For most CAE software the next step is to build a mesh based on your geometry. Given the role that the mesh plays in Inspire’s optimization of the part, it is surprising that users have little control over mesh generation. To ensure simple usability and quick turnaround, Inspire builds the mesh automatically.

For instance, localized mesh constraints would be useful to engineers that are concerned about the force distribution involved at a certain section of a part. However, the current control of the mesh is limited to the definition of the following global parameters: minimal part thickness, minimal element size and average element size.

Therefore, once the boundary conditions, loads, and packaging space are defined the user determines the goal of the study. They can optimize the concept part based on maximum stiffness, minimal mass and resonant frequency.

“The maximum stiffness is based on the given loads while the minimization of mass is based on a given factor of safety,” clarified Bangal. “Frequency optimization ensures that the part is designed to avoid a frequency.”

Once the concept part is created, users can run FEA analysis within the Inspire platform to assess the geometry. This will help the engineer to determine which concept designs to pursue with their CAD programs.

Bangal explains that Inspire will make designs that are organic and mathematically correct to handle the given loads and boundary conditions within the current packaging space.

However, due to the organic nature of these shapes, there may be no means to fabricate the design using traditional manufacturing practices. As such, the concept parts are often constructed first via 3D printing.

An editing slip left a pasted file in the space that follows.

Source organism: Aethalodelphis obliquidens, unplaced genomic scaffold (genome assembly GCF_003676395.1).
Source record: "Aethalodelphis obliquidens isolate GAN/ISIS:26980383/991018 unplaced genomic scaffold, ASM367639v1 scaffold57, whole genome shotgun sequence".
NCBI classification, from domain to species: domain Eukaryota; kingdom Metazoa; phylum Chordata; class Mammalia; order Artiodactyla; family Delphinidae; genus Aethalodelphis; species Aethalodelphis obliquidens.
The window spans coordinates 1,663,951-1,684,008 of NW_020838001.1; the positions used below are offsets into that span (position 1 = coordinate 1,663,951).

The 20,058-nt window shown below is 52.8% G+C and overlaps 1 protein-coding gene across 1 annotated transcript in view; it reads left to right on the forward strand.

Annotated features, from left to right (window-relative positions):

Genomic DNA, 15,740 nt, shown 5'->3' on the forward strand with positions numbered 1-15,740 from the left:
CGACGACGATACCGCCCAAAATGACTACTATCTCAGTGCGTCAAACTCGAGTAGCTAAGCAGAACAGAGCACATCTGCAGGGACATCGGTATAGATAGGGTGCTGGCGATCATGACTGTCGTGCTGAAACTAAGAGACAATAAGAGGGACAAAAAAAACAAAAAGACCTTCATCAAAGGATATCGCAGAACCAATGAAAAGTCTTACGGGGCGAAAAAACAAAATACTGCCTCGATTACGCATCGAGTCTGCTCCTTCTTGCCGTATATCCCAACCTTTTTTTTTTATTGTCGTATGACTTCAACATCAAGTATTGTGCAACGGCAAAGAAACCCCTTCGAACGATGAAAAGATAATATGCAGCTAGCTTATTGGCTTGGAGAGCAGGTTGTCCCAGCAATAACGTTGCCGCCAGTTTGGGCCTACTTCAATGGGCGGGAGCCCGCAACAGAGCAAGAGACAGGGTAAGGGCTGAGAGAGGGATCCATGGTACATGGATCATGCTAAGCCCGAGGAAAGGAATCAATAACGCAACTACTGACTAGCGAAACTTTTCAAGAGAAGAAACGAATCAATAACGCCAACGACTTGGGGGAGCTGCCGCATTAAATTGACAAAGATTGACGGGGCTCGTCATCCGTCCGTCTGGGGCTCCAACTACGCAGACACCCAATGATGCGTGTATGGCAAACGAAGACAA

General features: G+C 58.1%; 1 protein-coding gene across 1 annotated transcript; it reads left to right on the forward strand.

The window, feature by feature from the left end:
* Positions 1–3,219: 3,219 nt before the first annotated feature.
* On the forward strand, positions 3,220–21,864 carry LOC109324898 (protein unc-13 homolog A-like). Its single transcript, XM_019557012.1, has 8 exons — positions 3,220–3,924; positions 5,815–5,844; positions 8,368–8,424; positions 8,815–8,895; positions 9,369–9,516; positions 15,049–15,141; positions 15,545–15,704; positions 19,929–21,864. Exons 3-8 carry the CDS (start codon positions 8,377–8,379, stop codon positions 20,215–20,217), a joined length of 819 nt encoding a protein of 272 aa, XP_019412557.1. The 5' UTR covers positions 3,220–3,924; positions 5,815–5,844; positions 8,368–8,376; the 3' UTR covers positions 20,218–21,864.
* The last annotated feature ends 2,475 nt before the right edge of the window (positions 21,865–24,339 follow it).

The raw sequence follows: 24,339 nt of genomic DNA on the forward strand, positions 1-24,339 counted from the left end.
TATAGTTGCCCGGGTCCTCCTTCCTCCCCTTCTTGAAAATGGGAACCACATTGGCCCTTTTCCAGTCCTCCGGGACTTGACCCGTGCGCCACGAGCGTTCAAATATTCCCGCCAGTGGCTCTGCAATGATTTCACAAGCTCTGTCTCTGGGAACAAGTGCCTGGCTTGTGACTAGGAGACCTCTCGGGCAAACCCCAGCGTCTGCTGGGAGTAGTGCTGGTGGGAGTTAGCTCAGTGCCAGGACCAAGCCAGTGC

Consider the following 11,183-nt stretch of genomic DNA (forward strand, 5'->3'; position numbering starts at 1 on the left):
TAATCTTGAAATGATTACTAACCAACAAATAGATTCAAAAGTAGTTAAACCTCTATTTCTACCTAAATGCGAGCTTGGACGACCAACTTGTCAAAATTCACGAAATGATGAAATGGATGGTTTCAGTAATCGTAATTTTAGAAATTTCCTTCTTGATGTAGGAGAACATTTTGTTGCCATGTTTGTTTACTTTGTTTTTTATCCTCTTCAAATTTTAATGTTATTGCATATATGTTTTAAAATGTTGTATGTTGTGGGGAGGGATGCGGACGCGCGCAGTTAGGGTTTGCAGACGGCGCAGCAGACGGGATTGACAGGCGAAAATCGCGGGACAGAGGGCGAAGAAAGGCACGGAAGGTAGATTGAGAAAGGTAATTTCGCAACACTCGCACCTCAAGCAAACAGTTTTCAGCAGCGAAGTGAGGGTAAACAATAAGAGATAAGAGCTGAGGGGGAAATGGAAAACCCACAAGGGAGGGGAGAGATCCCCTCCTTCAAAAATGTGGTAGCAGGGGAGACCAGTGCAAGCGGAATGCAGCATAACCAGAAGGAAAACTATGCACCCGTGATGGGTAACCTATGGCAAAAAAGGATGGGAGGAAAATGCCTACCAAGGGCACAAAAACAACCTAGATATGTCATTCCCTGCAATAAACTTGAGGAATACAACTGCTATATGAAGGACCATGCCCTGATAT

However, “We realize that not everyone has 3D printers yet and there’s a lot of traditional manufacturing,” said Kroeger. “So we have shape controls in our solver that force the answers to be something that could be cut out of sheet metal, or something that could be cast. That really allows any user to benefit from Inspire.”

Once satisfied with the geometry, engineers can send it to CAD to finalize the design.

“Inspire uses Parasolid as a communication mechanism,” said Kroeger. “So we can actually read in CAD files directly and we write out Parasolid of these ideal shapes. Then you can bring that into your preferred CAD software, and use that to start your designs.”

This model transferability stresses the point that “the result from Inspire is still a concept part,” said Bangal. “Engineers will have a better idea of the final changes the part will need. But with Inspire, many of our customers were able to experience massive savings for their part, some almost halved the weight.”